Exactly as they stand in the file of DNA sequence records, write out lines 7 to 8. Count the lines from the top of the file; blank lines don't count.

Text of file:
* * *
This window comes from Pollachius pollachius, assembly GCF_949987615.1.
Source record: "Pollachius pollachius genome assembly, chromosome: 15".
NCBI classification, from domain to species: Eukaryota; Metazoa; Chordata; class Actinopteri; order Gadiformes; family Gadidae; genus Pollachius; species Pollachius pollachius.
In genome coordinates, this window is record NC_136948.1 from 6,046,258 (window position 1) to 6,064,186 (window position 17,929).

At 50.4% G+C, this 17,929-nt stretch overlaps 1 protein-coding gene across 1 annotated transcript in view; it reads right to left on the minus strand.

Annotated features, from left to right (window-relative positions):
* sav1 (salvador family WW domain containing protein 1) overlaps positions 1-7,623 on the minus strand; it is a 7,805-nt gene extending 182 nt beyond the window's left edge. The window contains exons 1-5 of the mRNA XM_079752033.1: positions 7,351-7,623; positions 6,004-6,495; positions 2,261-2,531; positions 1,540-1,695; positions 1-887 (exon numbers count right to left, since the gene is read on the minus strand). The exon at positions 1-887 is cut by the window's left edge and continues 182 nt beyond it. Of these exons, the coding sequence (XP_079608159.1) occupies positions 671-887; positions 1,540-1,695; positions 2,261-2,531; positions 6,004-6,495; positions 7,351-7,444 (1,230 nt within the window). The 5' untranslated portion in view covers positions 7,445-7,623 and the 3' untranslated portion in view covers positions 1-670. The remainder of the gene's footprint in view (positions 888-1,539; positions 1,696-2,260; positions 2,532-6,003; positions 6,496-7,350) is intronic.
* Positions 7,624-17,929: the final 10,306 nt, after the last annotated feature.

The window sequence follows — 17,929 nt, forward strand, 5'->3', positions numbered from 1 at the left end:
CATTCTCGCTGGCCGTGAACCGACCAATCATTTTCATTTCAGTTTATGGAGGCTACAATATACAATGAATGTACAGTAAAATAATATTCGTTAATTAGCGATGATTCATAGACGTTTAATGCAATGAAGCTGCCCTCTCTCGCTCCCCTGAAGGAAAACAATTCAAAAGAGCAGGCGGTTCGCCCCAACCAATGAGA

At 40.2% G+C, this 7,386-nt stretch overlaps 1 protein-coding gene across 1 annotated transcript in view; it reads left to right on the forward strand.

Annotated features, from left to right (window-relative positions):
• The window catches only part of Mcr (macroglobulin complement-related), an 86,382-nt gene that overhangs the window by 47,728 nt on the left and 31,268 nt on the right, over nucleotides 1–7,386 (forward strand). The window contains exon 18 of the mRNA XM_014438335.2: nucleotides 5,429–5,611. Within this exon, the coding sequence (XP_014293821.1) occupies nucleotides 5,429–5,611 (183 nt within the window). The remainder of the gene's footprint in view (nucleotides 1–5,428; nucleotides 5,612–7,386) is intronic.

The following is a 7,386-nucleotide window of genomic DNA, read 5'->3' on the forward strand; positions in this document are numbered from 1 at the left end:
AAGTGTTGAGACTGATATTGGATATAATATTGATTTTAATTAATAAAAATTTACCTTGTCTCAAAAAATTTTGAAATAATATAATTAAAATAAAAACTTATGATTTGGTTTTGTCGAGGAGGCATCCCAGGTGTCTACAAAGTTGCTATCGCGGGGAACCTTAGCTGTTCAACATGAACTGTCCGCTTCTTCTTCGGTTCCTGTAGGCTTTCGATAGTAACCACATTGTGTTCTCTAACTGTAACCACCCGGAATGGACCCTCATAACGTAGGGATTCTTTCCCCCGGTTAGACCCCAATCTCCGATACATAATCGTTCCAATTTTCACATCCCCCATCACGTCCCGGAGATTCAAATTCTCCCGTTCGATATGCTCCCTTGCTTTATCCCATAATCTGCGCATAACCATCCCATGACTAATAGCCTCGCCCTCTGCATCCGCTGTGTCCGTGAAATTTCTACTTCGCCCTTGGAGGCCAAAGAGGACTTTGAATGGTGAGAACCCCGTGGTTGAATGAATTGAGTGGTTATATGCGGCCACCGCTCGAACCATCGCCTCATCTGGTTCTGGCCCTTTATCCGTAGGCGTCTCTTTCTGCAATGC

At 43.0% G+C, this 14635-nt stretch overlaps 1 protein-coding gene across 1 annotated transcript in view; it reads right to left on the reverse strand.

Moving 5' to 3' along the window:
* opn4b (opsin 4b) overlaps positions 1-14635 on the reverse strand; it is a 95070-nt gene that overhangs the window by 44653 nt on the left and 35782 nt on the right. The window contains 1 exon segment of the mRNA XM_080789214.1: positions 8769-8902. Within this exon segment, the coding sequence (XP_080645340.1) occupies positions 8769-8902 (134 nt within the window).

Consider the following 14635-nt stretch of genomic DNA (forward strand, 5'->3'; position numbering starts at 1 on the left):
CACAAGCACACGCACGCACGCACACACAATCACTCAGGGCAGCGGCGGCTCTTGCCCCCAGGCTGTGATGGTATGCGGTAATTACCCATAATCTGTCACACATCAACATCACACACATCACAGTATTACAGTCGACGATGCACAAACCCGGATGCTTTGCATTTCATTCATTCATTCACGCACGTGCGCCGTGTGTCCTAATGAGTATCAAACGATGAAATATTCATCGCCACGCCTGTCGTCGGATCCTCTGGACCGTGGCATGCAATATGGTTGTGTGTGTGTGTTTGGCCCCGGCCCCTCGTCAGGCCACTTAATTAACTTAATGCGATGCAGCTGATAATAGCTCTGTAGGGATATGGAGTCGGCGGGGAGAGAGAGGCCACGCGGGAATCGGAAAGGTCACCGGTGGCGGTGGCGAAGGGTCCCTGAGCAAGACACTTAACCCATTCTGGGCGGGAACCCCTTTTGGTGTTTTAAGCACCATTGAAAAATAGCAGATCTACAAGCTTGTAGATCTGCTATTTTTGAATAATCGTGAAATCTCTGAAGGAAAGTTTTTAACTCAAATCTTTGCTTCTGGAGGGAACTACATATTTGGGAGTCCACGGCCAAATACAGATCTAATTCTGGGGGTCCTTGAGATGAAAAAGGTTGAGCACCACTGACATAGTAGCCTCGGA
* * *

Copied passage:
* sav1 (salvador family WW domain containing protein 1) overlaps positions 1-7,623 on the minus strand; it is a 7,805-nt gene extending 182 nt beyond the window's left edge. The window contains exons 1-5 of the mRNA XM_079752033.1: positions 7,351-7,623; positions 6,004-6,495; positions 2,261-2,531; positions 1,540-1,695; positions 1-887 (exon numbers count right to left, since the gene is read on the minus strand). The exon at positions 1-887 is cut by the window's left edge and continues 182 nt beyond it. Of these exons, the coding sequence (XP_079608159.1) occupies positions 671-887; positions 1,540-1,695; positions 2,261-2,531; positions 6,004-6,495; positions 7,351-7,444 (1,230 nt within the window). The 5' untranslated portion in view covers positions 7,445-7,623 and the 3' untranslated portion in view covers positions 1-670. The remainder of the gene's footprint in view (positions 888-1,539; positions 1,696-2,260; positions 2,532-6,003; positions 6,496-7,350) is intronic.
* Positions 7,624-17,929: the final 10,306 nt, after the last annotated feature.